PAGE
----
Rheumatologic education is moving forward as quickly as rheumatologic treatment.
With continuing funding from the Rheumatology Research Foundation, clinician educators develop a variety of new techniques to push the boundaries of medical education as they develop new techniques to collect, document, and analyze qualitative educational data.
“Rheumatologists are all teachers, whether we are teaching our patients, teaching trainees, or teaching each other,” said Deana Lazaro, MD, Chief of Rheumatology for the VA New York Harbor Healthcare System Brooklyn campus and Director of the Rheumatology Fellowship Program at SUNY Downstate Medical Center. “Teaching is a skill that is essential to our role, and not just for academic rheumatologists. All of us, whether we are giving Grand Rounds or working with patients and colleagues, need to improve our teaching skills. That’s why the Rheumatology Research Foundation created the Clinician Scholar Educator Award in 1999.”
Dr. Lazaro will introduce a Rheumatology Research Foundation Special Session, Innovative Educators, Novel Techniques: A Rheumatology Research Foundation Special Session, on Tuesday afternoon. Three Clinician Scholar Educator awardees will discuss the results of their educational research projects.
Megan Curran, MD, Attending Rheumatologist at the Ann & Robert H. Lurie Children’s Hospital of Chicago and Assistant Professor at Northwestern University Feinberg School of Medicine, launched a comprehensive teaching resource website for pediatric rheumatology. Ouchmyleg.northwestern.edu is intended to fill a yawning gap in pediatric rheumatology education around the world.
“There are only about 350 pediatric rheumatologists in the country,” Dr. Curran said. “Many medical schools and residency training programs don’t have an associated pediatric rheumatologist. The residents in those institutions don’t get much teaching in pediatric rheumatology. That’s where the website can make a difference.”
Ouchmyleg hosts two communities. One is for any physician with an interest in pediatric rheumatology education, the second is specific to chief residents in pediatric rheumatology. Members of both communities can post, share, and reuse pediatric rheumatology teaching materials. Within the Ouchmyleg communities, Dr. Curran also curates a growing online collection of pediatric rheumatology teaching materials posted by other institutions and individuals.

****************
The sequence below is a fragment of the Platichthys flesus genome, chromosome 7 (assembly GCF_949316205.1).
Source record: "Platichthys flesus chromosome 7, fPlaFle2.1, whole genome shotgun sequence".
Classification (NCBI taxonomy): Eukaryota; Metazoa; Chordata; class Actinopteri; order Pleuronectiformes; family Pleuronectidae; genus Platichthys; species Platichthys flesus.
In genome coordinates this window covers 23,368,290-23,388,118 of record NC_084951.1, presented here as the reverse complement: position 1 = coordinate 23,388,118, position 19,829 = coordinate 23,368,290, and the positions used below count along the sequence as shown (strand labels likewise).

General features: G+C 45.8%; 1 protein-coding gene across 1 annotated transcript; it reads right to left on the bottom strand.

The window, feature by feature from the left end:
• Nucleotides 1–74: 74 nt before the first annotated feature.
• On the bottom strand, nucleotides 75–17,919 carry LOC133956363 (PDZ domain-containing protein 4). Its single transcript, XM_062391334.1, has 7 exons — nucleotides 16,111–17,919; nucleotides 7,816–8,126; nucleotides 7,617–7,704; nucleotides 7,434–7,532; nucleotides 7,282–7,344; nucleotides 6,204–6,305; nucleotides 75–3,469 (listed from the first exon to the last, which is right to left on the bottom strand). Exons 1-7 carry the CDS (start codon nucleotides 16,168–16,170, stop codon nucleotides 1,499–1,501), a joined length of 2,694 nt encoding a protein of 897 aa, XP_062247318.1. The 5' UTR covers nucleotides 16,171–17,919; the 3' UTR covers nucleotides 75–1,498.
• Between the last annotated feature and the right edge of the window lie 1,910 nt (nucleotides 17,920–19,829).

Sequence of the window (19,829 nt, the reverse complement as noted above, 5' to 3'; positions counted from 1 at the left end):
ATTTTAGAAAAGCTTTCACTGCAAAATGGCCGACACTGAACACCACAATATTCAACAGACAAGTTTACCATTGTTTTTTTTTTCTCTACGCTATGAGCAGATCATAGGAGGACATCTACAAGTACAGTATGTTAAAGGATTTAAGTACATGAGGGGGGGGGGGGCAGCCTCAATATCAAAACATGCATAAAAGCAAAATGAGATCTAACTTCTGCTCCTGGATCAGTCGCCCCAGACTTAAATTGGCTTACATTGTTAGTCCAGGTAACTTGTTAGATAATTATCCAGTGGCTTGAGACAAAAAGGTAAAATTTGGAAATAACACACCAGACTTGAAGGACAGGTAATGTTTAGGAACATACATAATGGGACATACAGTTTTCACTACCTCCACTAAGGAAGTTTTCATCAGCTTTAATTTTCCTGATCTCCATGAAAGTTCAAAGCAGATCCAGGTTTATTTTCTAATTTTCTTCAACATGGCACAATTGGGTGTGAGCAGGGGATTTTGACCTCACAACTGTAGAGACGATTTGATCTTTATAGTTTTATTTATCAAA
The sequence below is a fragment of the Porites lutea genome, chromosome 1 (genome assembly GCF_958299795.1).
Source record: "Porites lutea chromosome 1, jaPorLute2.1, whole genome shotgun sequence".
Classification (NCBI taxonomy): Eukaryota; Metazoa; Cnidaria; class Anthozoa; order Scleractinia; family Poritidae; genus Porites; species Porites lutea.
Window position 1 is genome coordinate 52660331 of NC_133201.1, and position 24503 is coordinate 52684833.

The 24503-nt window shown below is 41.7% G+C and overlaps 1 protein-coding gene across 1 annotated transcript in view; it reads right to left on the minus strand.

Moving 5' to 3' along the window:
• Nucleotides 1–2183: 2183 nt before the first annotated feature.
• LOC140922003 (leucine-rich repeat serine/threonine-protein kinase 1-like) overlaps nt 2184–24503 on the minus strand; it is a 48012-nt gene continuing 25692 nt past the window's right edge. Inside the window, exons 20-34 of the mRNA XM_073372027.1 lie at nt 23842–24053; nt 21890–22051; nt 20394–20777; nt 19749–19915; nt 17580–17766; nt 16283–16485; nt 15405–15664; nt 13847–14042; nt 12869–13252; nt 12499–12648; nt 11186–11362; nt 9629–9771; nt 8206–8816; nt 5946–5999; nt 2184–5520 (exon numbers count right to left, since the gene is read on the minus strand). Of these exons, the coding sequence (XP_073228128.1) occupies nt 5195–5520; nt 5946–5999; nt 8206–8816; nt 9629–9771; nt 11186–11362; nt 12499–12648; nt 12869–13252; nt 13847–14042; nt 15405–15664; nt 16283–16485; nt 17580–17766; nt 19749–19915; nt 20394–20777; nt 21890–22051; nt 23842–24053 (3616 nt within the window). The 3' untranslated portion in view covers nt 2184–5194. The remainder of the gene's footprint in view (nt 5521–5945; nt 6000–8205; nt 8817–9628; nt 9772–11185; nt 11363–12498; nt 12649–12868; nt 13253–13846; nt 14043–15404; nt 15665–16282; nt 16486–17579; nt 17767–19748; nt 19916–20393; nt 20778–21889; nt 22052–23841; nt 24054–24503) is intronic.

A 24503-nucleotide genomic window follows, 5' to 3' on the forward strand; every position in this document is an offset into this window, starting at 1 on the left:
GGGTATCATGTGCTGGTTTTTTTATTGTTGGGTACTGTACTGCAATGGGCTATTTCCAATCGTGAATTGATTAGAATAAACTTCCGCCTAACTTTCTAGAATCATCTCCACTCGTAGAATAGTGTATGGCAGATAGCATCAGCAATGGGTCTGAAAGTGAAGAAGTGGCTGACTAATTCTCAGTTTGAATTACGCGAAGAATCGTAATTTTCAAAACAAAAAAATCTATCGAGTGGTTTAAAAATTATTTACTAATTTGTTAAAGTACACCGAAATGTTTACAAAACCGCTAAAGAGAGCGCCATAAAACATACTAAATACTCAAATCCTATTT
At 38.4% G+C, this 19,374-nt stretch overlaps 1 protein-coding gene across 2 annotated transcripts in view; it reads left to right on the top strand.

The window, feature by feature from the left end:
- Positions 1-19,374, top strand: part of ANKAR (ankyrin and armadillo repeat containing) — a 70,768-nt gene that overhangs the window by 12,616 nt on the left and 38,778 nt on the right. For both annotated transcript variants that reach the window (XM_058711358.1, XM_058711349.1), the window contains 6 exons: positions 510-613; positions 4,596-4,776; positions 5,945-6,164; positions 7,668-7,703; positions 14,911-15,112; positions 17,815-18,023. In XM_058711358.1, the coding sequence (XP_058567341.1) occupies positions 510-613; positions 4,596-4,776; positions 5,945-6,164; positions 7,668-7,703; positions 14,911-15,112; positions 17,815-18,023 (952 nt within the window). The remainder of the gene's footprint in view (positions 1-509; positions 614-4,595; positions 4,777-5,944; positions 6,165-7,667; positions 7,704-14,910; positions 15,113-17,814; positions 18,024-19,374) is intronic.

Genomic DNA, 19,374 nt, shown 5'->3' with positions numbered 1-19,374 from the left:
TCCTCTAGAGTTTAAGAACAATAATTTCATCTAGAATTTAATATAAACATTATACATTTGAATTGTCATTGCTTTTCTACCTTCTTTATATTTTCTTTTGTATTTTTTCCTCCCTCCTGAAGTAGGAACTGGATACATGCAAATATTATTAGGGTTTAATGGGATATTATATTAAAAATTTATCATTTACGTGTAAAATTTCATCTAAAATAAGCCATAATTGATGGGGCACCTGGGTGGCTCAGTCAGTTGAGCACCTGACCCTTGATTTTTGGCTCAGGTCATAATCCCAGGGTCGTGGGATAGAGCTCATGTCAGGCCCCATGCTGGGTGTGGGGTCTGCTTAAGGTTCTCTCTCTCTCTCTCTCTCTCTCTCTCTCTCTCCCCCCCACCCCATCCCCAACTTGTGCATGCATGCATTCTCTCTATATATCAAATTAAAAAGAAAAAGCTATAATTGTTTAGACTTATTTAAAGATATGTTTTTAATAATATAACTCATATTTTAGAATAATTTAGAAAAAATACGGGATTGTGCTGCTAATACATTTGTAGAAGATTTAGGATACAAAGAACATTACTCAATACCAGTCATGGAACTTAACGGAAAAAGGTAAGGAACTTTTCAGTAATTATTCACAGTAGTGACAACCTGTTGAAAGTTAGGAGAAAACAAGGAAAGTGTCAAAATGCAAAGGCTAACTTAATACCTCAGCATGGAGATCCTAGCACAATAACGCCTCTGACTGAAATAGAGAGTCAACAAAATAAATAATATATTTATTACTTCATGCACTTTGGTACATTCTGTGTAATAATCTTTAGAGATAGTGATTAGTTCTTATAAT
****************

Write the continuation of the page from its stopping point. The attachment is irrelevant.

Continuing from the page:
“When I am asked to create a new lecture, it takes a few hours to put together a presentation,” she said. “I created the website because we all need a place to share our materials. When rheumatologists are asked to teach about pediatric topics, we can start with what is already available instead of having to re-create the wheel for every new-to-you presentation.”
Intellectual property concerns are easy enough to deal with, she said. Posting PowerPoint presentations in read-only format or converting presentations to locked PDF format deters casual copying and reuse.
Susan Kroop, MD, Assistant Professor of Medicine at Vanderbilt University Medical Center, created a multi-modal simulated patient encounter for training medical residents. The simulation sessions may be used as an enhancement to the curriculum.
“We created a case-based standardized patient encounter coupled with training in miniaspiration,” Dr. Kroop said. “The goal was to improve residents’ knowledge of and attitude toward rheumatology as well as increase their procedural skills so patients get better care. That’s a step forward for residents, for patients, and for rheumatology. Our initial data shows that residents not only like the program, they improve their medical skills. The next step is to train fellows to use this same model to continue training residents. Our fellows will learn how to become better teachers and improve their own skills. Fellows teaching residents helps to strengthen the bond between them, which creates more enthusiasm for rheumatology.”
Kenneth O’Rourke, MD, Professor of Rheumatology and Immunology, Wake Forest Baptist Medical Center, will explore the long-term rewards of medical education scholarship. His 2002 award focused on promoting socio-economic competency among medical students using a web-based curriculum.
“What is important about the award is gaining protected time to really focus on adult learning and educational practices and enhance medical education at every level,” Dr. Kroop said. “For anyone who teaches, which is just about every rheumatologist, this session can provide new ideas and insights into ways you can improve your teaching or your curriculum.”